October 23, 2018

Accounting News Roundup: Whistleblowers; Big 4 Impunity; A Big Accounts Receivable Error | 02.22.18


Supreme Court Curbs Protections for Whistleblowers [WSJ]
If you or someone you know is thinking about blowing the whistle on some shady behavior, forget about reporting it internally; take your tip to the Securities and Exchange Commission if you want anti-retaliation protection under Dodd-Frank. Naturally, this came out of a case of accounting shenanigans:

The case stems from a lawsuit filed by a would-be whistleblower, Paul Somers, who says he was fired from Digital Realty Trust Inc. in 2014 after complaining internally about accounting irregularities, among other matters. Mr. Somers argued he was protected by Dodd-Frank even though he didn’t report the alleged problems to the SEC.

Why is no one exposing our failing firms in advance? [The Guardian]
Long-time Big 4 gadfly Prem Sikka writes about a summary of the most recent auditor-involved scandals in the U.K., lamenting that “in the absence of meaningful sanctions the accountants operate with impunity.”

$92 million accounting error delivers blow to Edward-Elmhurst Health’s bottom line [CT]
The EY audit hero that found this doozy gets a gold star:

The west suburban hospital system discovered the error after its auditor, Ernst and Young, recommended it do an evaluation of its accounts receivable, which reflects money the hospital estimates it is owed by insurers and patients.

The analysis found accounting errors over multiple years had added up to an overestimation of $92 million as of the end of its last fiscal year June 30. Nearly half — $42 million — occurred before Edward and Elmhurst hospitals merged in 2013. The analysis was validated by independent auditing firm KPMG.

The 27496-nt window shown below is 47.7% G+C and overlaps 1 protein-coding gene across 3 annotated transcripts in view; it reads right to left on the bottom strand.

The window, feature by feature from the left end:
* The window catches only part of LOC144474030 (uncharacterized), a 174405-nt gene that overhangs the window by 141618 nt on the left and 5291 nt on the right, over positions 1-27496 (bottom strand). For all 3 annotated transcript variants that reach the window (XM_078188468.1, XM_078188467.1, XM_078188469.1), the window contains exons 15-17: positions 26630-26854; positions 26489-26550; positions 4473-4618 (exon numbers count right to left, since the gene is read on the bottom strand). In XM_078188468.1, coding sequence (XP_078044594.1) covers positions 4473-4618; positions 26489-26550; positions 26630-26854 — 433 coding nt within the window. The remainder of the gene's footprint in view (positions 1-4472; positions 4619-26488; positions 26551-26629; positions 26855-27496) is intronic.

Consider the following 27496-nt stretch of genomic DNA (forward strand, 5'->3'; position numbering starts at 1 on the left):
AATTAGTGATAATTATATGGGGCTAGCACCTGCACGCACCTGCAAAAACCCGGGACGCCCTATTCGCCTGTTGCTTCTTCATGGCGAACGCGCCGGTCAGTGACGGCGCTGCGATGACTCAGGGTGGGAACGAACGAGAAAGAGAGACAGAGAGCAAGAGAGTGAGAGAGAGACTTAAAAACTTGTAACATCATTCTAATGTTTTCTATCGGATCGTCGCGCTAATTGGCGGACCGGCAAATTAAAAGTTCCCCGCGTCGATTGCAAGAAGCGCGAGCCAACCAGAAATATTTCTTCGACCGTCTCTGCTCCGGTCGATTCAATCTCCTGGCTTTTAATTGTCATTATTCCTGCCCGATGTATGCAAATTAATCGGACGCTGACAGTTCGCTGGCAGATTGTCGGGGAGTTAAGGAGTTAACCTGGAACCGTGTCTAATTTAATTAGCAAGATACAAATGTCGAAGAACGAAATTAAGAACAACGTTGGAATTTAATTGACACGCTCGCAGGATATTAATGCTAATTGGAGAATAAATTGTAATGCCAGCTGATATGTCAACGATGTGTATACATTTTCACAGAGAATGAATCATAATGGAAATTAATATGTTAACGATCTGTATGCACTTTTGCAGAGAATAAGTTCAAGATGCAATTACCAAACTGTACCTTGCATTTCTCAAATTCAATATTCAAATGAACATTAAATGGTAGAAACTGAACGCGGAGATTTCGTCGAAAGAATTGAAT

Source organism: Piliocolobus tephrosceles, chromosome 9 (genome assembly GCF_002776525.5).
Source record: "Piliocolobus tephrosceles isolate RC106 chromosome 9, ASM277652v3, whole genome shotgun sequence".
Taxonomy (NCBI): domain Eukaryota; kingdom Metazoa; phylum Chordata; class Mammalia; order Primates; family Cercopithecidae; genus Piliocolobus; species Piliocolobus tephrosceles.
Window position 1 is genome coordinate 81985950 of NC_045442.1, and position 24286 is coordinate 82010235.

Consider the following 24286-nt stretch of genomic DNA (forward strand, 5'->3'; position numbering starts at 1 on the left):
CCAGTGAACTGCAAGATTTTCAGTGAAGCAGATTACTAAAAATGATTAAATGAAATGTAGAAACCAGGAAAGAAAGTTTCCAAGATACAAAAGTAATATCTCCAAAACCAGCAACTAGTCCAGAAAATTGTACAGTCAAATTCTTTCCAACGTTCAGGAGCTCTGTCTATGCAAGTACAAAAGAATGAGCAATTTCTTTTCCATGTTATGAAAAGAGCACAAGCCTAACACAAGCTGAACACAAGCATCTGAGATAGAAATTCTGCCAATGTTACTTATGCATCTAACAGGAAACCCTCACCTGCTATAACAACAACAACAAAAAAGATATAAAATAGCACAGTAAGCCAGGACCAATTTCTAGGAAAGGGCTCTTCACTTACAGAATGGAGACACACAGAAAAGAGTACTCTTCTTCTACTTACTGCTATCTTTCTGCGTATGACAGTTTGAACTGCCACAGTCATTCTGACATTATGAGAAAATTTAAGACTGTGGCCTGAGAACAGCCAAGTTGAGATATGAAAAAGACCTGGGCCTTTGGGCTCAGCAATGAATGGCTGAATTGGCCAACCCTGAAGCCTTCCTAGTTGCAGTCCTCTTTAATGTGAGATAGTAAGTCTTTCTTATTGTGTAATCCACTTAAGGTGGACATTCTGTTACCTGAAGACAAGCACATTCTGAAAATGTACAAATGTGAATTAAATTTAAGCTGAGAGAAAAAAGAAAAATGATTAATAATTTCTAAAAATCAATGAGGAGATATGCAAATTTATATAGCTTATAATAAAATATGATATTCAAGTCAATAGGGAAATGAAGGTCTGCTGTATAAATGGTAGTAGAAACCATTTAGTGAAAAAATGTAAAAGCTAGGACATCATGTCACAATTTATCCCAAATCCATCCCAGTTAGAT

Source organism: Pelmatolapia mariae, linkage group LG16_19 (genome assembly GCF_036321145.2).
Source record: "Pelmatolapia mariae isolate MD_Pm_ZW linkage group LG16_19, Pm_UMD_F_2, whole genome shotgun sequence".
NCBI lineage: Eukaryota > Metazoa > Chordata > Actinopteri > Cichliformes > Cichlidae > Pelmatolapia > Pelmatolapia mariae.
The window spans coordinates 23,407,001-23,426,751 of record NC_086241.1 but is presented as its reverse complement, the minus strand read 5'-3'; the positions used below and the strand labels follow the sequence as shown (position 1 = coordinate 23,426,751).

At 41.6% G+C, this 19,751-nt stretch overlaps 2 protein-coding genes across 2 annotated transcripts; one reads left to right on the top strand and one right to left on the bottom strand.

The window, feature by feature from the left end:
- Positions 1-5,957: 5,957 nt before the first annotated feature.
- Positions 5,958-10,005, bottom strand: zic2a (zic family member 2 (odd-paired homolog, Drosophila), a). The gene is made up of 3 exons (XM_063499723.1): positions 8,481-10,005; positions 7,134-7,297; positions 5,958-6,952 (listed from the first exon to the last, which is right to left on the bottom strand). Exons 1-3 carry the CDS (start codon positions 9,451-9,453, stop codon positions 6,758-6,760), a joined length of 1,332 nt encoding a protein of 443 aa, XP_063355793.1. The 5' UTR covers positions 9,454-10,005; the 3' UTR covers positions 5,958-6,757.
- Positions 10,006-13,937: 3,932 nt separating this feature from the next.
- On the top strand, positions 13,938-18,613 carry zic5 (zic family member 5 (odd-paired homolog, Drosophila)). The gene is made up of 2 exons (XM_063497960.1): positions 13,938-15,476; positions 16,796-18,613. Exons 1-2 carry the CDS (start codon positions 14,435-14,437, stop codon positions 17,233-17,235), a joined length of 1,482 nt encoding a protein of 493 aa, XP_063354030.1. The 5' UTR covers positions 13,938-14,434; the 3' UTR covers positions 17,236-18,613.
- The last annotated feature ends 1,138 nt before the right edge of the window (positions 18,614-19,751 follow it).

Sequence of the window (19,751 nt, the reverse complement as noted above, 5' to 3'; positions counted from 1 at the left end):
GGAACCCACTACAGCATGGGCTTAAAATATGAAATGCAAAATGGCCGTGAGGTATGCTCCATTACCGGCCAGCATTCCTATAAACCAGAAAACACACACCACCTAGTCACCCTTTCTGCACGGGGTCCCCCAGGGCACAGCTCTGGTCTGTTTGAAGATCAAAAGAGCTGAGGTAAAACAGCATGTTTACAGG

“Health care reimbursement is incredibly complicated,” the Edward-Elmurst CEO Mary Lou Mastro said.

Partner’s son admits to embezzling $827,000 from Pittsburgh law firm [PPG]
Okay, this isn’t officially an Accountant Behaving Badly, but it’s a person doing accountant-esque things and behaving quite badly:

Assistant U.S. Attorney Lee Karl said [Anthony] Calaiaro, son of partner Donald Calaiaro, handled invoices, checks and payroll, but he didn’t have signatory authority over the business account.

So he forged the name of a partner and made some 500 checks payable to himself between June 2014 and April 2016.

He then falsified the descriptions for the checks in the check register to conceal his thefts, making it look like the checks had been used to pay vendors.

Near the end of the scheme, Mr. Calaiaro also prepared six checks totaling $28,000 made payable to the law firm and drawn on the firm’s Interest on Lawyers Trust Account at Allegheny Valley Bank.

And then also remembering those bad things quite badly: “After Mr. Karl read a description of his crimes, the judge asked Mr. Calaiaro if he agreed. He and his lawyer, Linda Cohn, said he’d been on drugs at the time so couldn’t recall all that happened.”

Previously, on Going Concern…

Jason Bramwell solicited advice from controllers about moving from public accounting to industry.

From the archives: Today in IRS Resistance: Ohio Man Bulldozes His Own House

In other news:

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Accounting News Roundup | 01.21.10

How to find the “best and brightest” [CPA Success]
This may be a better topic for the friendly HR professional but figuring out who these future accounting rock stars are before they show up on their first day is “more art than science”, as Tom Hood notes.
Popular to some old-school thought, GPA does not always indicate who’s going to dominate in the real world and “soft skills” — besides being a terrible term — are in more demand than ever.